Enabling change in our Society, Environment and Economy (SEE)

Solar Energy Overview

SEE-Change is not planning a solar bulk buy in the near future – but if you are interested in becoming involved with one, please contact us.

Solar Energy

There are two types of solar system which are used on houses. Firstly there are solar water heating systems. These are not discussed in this article.

Second, there are rooftop solar electric systems, comprising photovoltaic [PV] panels [sometimes called modules]. These panels produce direct current [DC] electricity when the sun is shining on them. This is converted into alternating current [AC] electricity by an electronic device called an inverter. The resulting 240 volt electricity can either be used in the house or fed back to the local electricity grid. Most systems feed the electricity back to the grid during the day and take electricity from the grid at night or when there are clouds.

Both federal and state and territory governments recognise the environmental benefits of producing electricity without releasing the greenhouse gases produced when fossil fuels [generally coal] are burnt in power stations.

Consequently governments have been offering rebates to consumers who install such systems.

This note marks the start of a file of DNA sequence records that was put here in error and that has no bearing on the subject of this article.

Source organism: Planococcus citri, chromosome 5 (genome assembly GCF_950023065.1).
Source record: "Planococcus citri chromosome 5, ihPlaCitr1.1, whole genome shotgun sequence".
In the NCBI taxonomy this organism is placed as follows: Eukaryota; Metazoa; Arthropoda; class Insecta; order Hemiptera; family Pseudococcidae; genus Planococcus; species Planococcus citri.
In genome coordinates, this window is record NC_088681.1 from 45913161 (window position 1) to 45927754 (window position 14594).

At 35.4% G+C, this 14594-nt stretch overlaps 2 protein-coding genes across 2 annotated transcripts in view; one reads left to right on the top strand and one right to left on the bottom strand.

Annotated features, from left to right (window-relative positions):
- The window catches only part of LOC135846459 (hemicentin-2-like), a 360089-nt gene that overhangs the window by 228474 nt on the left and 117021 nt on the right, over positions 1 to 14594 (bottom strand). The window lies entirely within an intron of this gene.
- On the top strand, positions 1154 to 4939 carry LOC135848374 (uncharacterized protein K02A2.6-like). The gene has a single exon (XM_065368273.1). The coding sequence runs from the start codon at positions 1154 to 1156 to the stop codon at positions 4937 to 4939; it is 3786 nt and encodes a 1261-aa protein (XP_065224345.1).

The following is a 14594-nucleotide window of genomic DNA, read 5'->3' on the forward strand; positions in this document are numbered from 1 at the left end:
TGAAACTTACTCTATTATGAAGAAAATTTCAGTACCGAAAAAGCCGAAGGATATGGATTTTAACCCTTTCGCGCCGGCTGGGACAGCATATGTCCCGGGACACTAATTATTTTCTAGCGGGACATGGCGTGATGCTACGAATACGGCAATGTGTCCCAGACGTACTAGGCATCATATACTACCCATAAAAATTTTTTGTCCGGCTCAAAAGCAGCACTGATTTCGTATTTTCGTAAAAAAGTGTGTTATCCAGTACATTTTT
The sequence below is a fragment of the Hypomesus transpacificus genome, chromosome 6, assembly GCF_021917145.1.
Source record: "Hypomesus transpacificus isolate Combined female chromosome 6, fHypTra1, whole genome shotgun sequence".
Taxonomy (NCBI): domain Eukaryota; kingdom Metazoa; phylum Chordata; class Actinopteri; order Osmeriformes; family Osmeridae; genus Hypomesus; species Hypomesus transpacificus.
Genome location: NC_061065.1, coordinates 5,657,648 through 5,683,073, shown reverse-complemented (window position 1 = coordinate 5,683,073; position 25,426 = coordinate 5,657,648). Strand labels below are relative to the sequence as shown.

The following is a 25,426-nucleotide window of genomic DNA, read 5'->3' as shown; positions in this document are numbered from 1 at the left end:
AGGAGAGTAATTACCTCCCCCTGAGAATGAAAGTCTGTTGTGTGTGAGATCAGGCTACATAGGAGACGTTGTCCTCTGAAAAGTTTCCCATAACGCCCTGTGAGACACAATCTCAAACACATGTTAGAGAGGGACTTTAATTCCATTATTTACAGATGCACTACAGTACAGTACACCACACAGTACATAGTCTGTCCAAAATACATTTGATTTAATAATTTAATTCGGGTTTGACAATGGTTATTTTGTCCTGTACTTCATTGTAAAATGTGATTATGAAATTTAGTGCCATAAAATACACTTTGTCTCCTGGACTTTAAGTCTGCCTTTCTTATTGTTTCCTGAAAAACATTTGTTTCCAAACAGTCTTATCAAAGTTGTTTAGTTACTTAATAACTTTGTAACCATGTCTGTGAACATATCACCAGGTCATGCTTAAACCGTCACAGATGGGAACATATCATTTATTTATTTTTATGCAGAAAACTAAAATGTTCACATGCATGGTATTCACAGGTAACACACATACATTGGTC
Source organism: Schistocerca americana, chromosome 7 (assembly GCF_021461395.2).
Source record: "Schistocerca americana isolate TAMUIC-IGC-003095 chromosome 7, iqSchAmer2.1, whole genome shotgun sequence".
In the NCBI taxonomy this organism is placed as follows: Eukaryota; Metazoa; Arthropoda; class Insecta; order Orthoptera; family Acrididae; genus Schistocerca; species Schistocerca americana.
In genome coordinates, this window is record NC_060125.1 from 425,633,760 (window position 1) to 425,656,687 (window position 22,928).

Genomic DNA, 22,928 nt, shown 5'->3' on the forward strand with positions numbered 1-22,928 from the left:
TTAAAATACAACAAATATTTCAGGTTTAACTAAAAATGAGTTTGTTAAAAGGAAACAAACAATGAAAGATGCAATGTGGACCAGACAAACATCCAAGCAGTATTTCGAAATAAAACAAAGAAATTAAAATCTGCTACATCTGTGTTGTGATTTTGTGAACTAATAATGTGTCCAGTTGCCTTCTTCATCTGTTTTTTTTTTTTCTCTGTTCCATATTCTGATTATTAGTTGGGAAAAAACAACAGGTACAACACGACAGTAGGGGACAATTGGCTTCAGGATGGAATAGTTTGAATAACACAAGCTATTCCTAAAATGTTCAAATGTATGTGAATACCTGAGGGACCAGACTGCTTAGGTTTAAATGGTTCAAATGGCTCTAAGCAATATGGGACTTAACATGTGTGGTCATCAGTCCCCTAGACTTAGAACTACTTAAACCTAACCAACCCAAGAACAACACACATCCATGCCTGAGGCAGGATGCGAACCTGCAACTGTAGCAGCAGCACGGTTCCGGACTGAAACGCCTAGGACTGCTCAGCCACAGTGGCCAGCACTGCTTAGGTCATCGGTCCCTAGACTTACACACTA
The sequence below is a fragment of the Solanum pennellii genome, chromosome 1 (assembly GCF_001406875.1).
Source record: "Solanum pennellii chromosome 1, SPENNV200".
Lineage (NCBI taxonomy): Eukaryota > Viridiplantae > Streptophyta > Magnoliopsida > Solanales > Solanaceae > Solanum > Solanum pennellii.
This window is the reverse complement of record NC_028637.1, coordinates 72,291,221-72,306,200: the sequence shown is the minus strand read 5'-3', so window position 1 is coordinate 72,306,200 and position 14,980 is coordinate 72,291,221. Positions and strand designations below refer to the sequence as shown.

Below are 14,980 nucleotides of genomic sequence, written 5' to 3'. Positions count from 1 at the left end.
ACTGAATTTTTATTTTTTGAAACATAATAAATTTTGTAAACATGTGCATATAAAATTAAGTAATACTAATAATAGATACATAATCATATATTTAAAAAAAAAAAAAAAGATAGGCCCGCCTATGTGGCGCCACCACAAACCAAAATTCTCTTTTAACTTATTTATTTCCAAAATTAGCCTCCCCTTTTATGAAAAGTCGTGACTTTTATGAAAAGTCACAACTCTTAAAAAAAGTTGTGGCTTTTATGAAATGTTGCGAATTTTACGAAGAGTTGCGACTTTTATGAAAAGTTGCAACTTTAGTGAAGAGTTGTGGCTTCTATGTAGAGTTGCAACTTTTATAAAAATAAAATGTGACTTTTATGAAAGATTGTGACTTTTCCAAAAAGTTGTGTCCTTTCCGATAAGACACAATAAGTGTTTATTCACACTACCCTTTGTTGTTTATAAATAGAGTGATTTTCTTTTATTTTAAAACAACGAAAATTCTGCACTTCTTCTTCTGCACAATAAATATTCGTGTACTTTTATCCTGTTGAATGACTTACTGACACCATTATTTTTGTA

A rooftop PV system produces Renewable Energy Certificates (RECs) dependent on how much electricity it produces on an annual basis. The amount of electricity depends on two main factors:

  • Size – the larger the system the more electricity it will produce, and
  • How much sun falls on the PV panels. This, in turn, depends on the location of the system; the sunnier the location the greater output the panels will have, and on the orientation [which way they are facing] and the inclination [tilt] of the panels.

There are other factors too, but these are the main ones.

The amount of electricity a system produces is measured in kilowatt hours [kWh, 1 kWh = 1,000 Wh] or megawatt hours [MWh, 1 MWh = 1,000,000 Wh]. Over time a system will produce more and more electricity. Over a year it may produce several MWh of electricity.

One REC is equivalent to 1 MWh of electricity per year.

For more information about RECs visit: www.cleanenergyregulator.gov.au/OSR/REC/The-REC-Registry


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